Beckham is reportedly making £40 million from FIFA 21, while Ibrahimovic is livid about being in it

David Beckham as a FIFA 21 legend.
(Image credit: EA Sports)

The UK's Daily Mirror reports that David Beckham is being paid £40 million over three years to appear as an 'icon' in FIFA 21 and future games. A source told the paper that "FIFA makers EA Sports offered him £30million over three years but he managed to get a better deal. It is a big addition to the Beckham brand and the easiest money he’s ever made."

[Update: 18:52 BST, 24/11/20: EA Sports has provided PC Gamer with this statement: “We’ve seen the reports on the terms of our deal to bring David Beckham back into our EA SPORTS FIFA game. We don't disclose specific details, but we can be definitive that the figures being reported are being completely sensationalized and are in no way accurate.”]

Nevertheless, these reports have set off Zlatan Ibrahimovic, a man who is never knowingly undersold (Twitter bio: "Lions don't compare themselves to humans.")

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Zlatan goes on to say in a follow-up that "Somebody is making profit on my name and face without any agreement all these years. Time to investigate." Man, now I bet EA's really pissed. Could it get worse?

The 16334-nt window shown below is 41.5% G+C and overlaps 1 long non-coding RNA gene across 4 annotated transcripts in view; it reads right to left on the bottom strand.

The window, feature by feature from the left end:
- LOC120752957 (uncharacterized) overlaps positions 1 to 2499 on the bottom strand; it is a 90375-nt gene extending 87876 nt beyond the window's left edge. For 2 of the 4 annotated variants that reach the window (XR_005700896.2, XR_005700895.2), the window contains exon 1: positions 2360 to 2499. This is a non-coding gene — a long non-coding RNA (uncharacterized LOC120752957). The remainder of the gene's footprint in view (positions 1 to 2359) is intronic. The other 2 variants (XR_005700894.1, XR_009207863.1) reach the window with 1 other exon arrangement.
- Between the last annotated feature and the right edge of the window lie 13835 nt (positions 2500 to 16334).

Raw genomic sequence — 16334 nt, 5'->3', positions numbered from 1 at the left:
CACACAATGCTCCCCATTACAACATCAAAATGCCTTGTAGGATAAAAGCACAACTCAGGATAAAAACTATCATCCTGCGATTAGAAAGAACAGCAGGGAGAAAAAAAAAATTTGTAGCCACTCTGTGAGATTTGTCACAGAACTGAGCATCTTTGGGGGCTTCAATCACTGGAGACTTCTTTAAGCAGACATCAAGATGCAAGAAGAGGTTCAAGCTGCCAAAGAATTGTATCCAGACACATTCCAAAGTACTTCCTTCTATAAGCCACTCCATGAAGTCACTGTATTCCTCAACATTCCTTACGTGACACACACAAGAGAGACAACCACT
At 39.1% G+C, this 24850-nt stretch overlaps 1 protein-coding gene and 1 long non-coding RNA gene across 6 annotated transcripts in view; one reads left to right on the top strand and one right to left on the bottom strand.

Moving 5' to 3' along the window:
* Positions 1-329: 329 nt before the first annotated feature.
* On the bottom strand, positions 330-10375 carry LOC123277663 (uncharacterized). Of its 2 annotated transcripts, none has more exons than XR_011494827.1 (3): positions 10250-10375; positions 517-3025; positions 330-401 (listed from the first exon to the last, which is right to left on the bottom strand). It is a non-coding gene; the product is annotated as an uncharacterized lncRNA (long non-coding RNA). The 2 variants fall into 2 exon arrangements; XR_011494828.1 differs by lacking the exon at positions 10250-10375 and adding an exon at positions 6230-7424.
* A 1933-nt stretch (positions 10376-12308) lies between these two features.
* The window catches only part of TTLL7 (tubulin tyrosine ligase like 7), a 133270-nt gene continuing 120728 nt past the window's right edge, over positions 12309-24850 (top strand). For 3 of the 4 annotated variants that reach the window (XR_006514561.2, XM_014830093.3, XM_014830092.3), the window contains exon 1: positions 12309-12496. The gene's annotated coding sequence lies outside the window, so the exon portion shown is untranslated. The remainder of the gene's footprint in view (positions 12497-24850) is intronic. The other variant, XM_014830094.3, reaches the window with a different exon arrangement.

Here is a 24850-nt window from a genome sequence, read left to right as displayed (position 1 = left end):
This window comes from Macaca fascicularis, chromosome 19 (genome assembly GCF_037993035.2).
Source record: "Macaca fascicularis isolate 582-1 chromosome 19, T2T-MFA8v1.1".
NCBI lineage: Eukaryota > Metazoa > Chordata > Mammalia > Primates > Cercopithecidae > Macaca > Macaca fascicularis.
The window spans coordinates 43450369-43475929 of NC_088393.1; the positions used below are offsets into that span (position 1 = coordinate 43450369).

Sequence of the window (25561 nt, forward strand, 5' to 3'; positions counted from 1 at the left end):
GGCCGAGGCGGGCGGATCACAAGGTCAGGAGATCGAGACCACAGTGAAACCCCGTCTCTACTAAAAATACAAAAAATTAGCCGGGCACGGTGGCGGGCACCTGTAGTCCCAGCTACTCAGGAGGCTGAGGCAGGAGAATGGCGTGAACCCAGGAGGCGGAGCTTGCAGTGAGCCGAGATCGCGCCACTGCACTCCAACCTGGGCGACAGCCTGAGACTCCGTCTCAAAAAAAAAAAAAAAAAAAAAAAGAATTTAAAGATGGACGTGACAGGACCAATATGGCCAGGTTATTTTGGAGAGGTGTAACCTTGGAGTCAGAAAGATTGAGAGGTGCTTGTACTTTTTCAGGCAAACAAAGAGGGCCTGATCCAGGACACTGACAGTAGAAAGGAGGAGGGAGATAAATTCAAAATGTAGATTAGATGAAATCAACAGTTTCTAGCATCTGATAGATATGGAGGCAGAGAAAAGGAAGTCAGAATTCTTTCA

Former FIFA cover star Gareth Bale, currently at Spurs, decided to wade in.

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Bale turns Ibrahimovic's last words into a hashtag, presumably expecting a great mass of FIFA players to join in this battle to ensure multi-millionaires are paid fairly.

The background to this is an ongoing battle between certain football agents and FIFPro, the body supposed to represent the interests of footballers. Ibrahimovic's representation was quick to weigh in, and what this essentially comes down to is high-profile players wanting to negotiate separate image rights.

One key difference with Beckham is that he's retired from playing, whereas EA Sports is 'official video game partner' of both AC Milan (Ibrahimovic) and Tottenham (Bale), deals that will include rights to the clubs' players, jerseys and stadia. So it's complicated. And probably the only thing we can for certain is that this spat will result in some extremely well-paid lawyers and footballers.

Rich Stanton

Rich is a games journalist with 15 years' experience, beginning his career on Edge magazine before working for a wide range of outlets, including Ars Technica, Eurogamer, GamesRadar+, Gamespot, the Guardian, IGN, the New Statesman, Polygon, and Vice. He was the editor of Kotaku UK, the UK arm of Kotaku, for three years before joining PC Gamer. He is the author of a Brief History of Video Games, a full history of the medium, which the Midwest Book Review described as "[a] must-read for serious minded game historians and curious video game connoisseurs alike."